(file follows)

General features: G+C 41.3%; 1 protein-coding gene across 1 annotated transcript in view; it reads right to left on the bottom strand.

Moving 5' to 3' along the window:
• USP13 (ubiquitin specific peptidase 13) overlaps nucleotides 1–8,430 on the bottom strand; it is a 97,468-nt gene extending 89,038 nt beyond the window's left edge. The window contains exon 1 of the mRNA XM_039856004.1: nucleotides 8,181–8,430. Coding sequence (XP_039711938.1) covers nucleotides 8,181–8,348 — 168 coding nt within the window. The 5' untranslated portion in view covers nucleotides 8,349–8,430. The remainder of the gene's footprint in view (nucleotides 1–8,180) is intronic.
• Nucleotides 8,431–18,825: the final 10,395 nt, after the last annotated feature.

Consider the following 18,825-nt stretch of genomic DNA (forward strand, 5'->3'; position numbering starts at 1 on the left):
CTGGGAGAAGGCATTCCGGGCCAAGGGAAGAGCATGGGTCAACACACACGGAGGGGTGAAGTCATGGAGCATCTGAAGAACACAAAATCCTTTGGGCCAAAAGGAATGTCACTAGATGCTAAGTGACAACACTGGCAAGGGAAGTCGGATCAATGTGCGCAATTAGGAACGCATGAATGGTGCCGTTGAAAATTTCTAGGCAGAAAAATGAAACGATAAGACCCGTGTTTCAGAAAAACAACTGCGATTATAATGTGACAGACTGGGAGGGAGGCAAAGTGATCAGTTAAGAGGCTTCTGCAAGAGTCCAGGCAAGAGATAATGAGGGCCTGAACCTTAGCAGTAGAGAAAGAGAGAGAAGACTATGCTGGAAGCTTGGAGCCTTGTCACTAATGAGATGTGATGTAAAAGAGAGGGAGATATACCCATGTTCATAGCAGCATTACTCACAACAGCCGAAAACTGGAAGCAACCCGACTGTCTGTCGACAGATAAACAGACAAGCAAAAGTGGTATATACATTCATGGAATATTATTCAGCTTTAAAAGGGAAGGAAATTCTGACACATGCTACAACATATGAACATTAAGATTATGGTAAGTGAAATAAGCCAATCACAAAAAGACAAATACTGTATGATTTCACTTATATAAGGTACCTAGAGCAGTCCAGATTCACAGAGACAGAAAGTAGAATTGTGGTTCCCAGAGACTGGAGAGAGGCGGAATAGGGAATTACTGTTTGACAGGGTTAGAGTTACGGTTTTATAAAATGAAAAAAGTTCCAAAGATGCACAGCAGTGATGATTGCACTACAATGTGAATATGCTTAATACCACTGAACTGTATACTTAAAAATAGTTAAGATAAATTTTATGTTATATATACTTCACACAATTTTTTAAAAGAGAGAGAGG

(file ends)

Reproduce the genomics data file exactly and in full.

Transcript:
General features: G+C 41.3%; 1 protein-coding gene across 1 annotated transcript in view; it reads right to left on the bottom strand.

Moving 5' to 3' along the window:
• USP13 (ubiquitin specific peptidase 13) overlaps nucleotides 1–8,430 on the bottom strand; it is a 97,468-nt gene extending 89,038 nt beyond the window's left edge. The window contains exon 1 of the mRNA XM_039856004.1: nucleotides 8,181–8,430. Coding sequence (XP_039711938.1) covers nucleotides 8,181–8,348 — 168 coding nt within the window. The 5' untranslated portion in view covers nucleotides 8,349–8,430. The remainder of the gene's footprint in view (nucleotides 1–8,180) is intronic.
• Nucleotides 8,431–18,825: the final 10,395 nt, after the last annotated feature.

Consider the following 18,825-nt stretch of genomic DNA (forward strand, 5'->3'; position numbering starts at 1 on the left):
CTGGGAGAAGGCATTCCGGGCCAAGGGAAGAGCATGGGTCAACACACACGGAGGGGTGAAGTCATGGAGCATCTGAAGAACACAAAATCCTTTGGGCCAAAAGGAATGTCACTAGATGCTAAGTGACAACACTGGCAAGGGAAGTCGGATCAATGTGCGCAATTAGGAACGCATGAATGGTGCCGTTGAAAATTTCTAGGCAGAAAAATGAAACGATAAGACCCGTGTTTCAGAAAAACAACTGCGATTATAATGTGACAGACTGGGAGGGAGGCAAAGTGATCAGTTAAGAGGCTTCTGCAAGAGTCCAGGCAAGAGATAATGAGGGCCTGAACCTTAGCAGTAGAGAAAGAGAGAGAAGACTATGCTGGAAGCTTGGAGCCTTGTCACTAATGAGATGTGATGTAAAAGAGAGGGAGATATACCCATGTTCATAGCAGCATTACTCACAACAGCCGAAAACTGGAAGCAACCCGACTGTCTGTCGACAGATAAACAGACAAGCAAAAGTGGTATATACATTCATGGAATATTATTCAGCTTTAAAAGGGAAGGAAATTCTGACACATGCTACAACATATGAACATTAAGATTATGGTAAGTGAAATAAGCCAATCACAAAAAGACAAATACTGTATGATTTCACTTATATAAGGTACCTAGAGCAGTCCAGATTCACAGAGACAGAAAGTAGAATTGTGGTTCCCAGAGACTGGAGAGAGGCGGAATAGGGAATTACTGTTTGACAGGGTTAGAGTTACGGTTTTATAAAATGAAAAAAGTTCCAAAGATGCACAGCAGTGATGATTGCACTACAATGTGAATATGCTTAATACCACTGAACTGTATACTTAAAAATAGTTAAGATAAATTTTATGTTATATATACTTCACACAATTTTTTAAAAGAGAGAGAGG